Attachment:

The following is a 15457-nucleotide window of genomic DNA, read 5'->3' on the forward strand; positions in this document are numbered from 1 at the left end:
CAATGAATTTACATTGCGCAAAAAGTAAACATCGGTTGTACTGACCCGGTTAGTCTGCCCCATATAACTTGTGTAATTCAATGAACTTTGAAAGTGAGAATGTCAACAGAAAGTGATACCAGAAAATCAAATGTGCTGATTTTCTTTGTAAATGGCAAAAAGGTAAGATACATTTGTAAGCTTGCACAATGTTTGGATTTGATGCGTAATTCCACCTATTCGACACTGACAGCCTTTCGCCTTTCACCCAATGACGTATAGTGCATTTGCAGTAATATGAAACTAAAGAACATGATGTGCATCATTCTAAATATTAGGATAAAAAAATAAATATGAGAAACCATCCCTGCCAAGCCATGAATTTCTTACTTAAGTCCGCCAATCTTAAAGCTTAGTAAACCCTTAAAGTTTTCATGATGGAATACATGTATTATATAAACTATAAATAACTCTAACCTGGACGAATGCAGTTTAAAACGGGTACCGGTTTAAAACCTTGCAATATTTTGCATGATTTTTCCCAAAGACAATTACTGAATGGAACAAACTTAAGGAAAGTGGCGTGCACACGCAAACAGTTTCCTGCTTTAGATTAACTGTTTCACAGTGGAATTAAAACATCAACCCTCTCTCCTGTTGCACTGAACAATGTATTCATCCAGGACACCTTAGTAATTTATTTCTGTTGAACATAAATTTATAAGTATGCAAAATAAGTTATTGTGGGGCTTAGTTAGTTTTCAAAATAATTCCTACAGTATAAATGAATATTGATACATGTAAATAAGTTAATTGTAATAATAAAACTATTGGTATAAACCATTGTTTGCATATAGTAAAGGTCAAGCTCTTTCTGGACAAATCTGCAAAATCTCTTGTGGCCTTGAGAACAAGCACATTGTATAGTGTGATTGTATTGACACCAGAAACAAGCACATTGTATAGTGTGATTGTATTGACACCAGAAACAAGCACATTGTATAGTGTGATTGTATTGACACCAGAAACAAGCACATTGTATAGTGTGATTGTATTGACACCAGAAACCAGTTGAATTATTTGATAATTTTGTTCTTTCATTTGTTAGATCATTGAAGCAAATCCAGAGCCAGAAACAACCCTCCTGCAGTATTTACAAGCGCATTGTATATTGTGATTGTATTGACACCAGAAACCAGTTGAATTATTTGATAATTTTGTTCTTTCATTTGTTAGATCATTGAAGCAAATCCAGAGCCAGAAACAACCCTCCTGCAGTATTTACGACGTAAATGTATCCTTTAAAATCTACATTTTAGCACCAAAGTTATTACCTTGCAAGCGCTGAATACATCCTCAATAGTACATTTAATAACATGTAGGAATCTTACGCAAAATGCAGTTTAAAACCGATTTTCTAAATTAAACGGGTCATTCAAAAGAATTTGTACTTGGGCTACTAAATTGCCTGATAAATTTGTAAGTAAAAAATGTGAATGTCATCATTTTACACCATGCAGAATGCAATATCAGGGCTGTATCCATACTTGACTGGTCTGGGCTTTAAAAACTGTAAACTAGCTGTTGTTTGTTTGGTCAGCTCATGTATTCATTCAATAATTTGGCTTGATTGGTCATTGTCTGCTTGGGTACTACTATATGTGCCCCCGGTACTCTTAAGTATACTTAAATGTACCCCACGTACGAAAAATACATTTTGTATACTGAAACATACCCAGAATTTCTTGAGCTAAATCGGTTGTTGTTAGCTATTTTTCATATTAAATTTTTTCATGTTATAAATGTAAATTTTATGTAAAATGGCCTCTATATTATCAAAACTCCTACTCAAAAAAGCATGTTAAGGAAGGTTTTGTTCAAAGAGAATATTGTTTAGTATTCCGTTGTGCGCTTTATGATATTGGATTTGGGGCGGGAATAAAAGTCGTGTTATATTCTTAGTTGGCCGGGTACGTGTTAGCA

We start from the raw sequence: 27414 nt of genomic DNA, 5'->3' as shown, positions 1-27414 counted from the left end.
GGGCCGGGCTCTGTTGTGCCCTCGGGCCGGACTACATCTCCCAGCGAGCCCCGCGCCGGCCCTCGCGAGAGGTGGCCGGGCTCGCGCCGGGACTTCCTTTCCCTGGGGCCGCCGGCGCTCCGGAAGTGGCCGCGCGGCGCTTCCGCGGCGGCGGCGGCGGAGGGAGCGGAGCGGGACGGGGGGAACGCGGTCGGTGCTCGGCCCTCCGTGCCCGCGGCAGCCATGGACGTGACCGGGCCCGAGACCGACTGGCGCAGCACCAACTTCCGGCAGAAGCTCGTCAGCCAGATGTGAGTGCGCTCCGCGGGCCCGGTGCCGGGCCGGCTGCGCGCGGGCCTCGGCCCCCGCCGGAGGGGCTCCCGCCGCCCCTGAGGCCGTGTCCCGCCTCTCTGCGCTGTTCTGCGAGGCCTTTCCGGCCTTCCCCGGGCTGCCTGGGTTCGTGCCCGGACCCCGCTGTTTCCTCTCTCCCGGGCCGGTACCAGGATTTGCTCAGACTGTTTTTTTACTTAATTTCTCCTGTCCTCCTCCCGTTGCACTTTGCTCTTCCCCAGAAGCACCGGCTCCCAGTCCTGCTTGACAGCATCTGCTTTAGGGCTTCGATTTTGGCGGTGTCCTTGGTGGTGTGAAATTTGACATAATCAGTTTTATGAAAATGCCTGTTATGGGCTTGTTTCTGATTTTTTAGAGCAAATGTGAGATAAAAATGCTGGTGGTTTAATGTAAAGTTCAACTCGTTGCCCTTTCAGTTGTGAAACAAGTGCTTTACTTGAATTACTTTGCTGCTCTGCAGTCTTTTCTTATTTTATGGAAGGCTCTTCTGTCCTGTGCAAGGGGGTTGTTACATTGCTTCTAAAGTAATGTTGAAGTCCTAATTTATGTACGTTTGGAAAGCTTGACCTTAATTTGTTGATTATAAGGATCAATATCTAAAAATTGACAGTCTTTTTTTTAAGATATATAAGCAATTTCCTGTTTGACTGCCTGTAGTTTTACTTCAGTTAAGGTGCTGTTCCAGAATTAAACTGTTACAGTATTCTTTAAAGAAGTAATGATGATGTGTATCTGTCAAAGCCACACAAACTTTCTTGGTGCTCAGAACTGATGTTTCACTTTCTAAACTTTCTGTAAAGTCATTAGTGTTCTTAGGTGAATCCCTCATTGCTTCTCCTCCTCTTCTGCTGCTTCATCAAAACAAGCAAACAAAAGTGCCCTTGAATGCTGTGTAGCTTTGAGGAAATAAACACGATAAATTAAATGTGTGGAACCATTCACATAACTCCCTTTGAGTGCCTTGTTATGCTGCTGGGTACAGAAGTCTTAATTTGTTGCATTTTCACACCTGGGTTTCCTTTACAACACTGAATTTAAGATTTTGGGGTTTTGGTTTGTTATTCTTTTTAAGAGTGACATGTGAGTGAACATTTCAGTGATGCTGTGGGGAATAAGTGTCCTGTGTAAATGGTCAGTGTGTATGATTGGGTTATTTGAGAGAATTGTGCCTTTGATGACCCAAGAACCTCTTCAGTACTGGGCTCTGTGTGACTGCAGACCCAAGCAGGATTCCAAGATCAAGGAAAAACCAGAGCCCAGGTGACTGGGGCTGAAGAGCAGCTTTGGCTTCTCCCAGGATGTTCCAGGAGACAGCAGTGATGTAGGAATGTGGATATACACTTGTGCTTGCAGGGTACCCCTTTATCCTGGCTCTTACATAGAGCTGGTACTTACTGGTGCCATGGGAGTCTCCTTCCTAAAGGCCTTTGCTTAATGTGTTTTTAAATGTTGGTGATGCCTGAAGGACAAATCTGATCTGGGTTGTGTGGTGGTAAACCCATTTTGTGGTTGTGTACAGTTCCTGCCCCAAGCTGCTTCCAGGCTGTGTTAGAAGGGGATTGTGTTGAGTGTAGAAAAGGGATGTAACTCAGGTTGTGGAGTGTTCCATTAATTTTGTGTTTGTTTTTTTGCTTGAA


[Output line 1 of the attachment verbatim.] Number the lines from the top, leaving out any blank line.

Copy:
The following is a 15457-nucleotide window of genomic DNA, read 5'->3' on the forward strand; positions in this document are numbered from 1 at the left end: